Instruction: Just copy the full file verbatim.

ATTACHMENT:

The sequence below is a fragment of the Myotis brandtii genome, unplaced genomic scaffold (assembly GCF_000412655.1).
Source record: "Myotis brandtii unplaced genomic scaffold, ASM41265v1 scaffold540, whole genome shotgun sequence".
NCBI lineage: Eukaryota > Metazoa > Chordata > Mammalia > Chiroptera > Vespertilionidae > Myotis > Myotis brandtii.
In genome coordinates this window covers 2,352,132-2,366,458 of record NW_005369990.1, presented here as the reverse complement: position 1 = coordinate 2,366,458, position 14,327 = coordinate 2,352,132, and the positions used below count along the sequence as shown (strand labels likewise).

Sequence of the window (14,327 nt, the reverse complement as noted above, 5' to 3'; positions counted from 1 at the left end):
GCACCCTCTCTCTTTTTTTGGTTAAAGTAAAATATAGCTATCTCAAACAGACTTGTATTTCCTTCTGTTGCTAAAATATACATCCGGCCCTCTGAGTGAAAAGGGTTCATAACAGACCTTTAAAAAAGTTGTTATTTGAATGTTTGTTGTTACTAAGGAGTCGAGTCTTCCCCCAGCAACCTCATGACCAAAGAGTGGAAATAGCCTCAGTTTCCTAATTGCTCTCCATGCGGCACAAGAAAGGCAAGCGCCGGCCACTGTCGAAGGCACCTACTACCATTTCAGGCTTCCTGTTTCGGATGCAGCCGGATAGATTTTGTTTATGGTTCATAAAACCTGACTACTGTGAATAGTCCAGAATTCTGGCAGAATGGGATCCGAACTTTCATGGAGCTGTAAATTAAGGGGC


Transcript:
The sequence below is a fragment of the Myotis brandtii genome, unplaced genomic scaffold (assembly GCF_000412655.1).
Source record: "Myotis brandtii unplaced genomic scaffold, ASM41265v1 scaffold540, whole genome shotgun sequence".
NCBI lineage: Eukaryota > Metazoa > Chordata > Mammalia > Chiroptera > Vespertilionidae > Myotis > Myotis brandtii.
In genome coordinates this window covers 2,352,132-2,366,458 of record NW_005369990.1, presented here as the reverse complement: position 1 = coordinate 2,366,458, position 14,327 = coordinate 2,352,132, and the positions used below count along the sequence as shown (strand labels likewise).

Sequence of the window (14,327 nt, the reverse complement as noted above, 5' to 3'; positions counted from 1 at the left end):
GCACCCTCTCTCTTTTTTTGGTTAAAGTAAAATATAGCTATCTCAAACAGACTTGTATTTCCTTCTGTTGCTAAAATATACATCCGGCCCTCTGAGTGAAAAGGGTTCATAACAGACCTTTAAAAAAGTTGTTATTTGAATGTTTGTTGTTACTAAGGAGTCGAGTCTTCCCCCAGCAACCTCATGACCAAAGAGTGGAAATAGCCTCAGTTTCCTAATTGCTCTCCATGCGGCACAAGAAAGGCAAGCGCCGGCCACTGTCGAAGGCACCTACTACCATTTCAGGCTTCCTGTTTCGGATGCAGCCGGATAGATTTTGTTTATGGTTCATAAAACCTGACTACTGTGAATAGTCCAGAATTCTGGCAGAATGGGATCCGAACTTTCATGGAGCTGTAAATTAAGGGGC